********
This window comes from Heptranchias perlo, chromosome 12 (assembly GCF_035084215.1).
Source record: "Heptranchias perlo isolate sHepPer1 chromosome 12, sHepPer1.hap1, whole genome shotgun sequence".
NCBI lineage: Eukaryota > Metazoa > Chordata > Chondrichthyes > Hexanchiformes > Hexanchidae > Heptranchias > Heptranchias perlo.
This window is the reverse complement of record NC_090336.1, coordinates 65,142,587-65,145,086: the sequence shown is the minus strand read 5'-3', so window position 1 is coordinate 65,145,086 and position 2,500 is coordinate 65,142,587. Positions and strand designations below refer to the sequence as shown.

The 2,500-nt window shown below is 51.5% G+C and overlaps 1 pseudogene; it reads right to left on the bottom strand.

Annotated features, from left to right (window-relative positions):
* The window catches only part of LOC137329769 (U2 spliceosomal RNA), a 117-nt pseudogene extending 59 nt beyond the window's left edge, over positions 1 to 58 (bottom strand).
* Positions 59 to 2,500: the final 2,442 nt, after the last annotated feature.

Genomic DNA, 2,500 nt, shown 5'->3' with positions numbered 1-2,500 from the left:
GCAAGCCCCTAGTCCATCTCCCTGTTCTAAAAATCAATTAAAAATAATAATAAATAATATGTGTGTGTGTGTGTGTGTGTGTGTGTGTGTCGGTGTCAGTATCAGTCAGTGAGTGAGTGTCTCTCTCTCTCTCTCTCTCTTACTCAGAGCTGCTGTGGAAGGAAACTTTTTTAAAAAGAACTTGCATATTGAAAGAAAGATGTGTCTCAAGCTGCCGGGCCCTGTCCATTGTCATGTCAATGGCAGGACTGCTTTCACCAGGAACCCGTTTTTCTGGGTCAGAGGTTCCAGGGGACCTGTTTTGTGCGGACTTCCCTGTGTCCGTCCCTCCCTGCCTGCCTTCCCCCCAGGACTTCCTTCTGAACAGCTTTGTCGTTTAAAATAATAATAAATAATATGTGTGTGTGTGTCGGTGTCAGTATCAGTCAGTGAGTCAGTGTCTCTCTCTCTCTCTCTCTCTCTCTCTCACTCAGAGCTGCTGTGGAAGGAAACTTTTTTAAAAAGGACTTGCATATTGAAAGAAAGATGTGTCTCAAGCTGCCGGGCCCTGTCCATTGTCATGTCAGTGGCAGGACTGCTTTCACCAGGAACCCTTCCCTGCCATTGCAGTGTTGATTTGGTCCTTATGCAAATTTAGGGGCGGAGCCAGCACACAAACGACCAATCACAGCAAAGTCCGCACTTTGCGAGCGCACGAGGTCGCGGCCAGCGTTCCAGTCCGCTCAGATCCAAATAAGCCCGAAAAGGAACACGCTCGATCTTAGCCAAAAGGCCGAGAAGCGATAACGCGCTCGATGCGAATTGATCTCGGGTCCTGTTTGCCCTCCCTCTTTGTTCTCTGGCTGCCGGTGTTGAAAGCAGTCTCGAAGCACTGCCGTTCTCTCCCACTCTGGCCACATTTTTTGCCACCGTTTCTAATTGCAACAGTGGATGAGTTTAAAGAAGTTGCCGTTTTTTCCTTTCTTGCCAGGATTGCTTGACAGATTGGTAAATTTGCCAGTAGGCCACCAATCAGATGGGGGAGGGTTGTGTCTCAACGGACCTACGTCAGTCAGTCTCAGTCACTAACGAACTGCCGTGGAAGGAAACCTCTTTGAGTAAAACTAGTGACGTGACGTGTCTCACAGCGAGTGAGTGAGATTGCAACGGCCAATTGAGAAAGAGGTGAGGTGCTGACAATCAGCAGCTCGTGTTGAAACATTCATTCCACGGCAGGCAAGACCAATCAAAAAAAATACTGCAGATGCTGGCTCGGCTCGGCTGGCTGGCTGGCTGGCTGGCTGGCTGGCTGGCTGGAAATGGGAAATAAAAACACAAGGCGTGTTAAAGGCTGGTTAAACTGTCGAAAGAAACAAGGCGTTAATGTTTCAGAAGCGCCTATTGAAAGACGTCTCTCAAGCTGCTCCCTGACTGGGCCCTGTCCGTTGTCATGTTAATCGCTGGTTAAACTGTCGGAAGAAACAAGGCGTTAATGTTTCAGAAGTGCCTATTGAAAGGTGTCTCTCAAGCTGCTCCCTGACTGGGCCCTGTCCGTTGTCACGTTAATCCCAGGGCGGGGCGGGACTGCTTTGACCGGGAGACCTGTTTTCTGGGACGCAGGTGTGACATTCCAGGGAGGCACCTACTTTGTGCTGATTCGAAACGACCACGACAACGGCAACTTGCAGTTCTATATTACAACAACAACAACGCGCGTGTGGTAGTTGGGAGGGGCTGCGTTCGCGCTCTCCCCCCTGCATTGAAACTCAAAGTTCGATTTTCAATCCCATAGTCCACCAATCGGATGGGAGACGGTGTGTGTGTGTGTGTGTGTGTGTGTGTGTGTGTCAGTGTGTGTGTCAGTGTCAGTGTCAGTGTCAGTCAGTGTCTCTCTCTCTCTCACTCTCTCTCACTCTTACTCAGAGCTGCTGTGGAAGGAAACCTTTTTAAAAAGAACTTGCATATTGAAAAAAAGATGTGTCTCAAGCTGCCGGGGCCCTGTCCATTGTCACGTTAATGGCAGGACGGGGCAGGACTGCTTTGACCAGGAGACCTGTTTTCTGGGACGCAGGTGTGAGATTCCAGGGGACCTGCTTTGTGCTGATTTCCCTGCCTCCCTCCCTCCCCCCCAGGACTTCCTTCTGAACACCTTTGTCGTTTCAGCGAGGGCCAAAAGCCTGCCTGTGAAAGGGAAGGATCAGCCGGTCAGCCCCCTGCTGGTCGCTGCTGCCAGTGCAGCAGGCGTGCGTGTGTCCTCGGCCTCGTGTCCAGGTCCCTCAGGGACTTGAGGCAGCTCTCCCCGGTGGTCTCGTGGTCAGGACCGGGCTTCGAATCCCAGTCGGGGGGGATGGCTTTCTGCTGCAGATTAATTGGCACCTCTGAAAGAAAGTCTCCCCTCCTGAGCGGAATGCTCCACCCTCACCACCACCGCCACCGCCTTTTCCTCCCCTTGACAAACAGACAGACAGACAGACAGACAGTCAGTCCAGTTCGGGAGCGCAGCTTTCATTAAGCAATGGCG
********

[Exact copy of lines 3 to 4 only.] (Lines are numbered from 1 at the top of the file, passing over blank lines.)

NCBI lineage: Eukaryota > Metazoa > Chordata > Chondrichthyes > Hexanchiformes > Hexanchidae > Heptranchias > Heptranchias perlo.
This window is the reverse complement of record NC_090336.1, coordinates 65,142,587-65,145,086: the sequence shown is the minus strand read 5'-3', so window position 1 is coordinate 65,145,086 and position 2,500 is coordinate 65,142,587. Positions and strand designations below refer to the sequence as shown.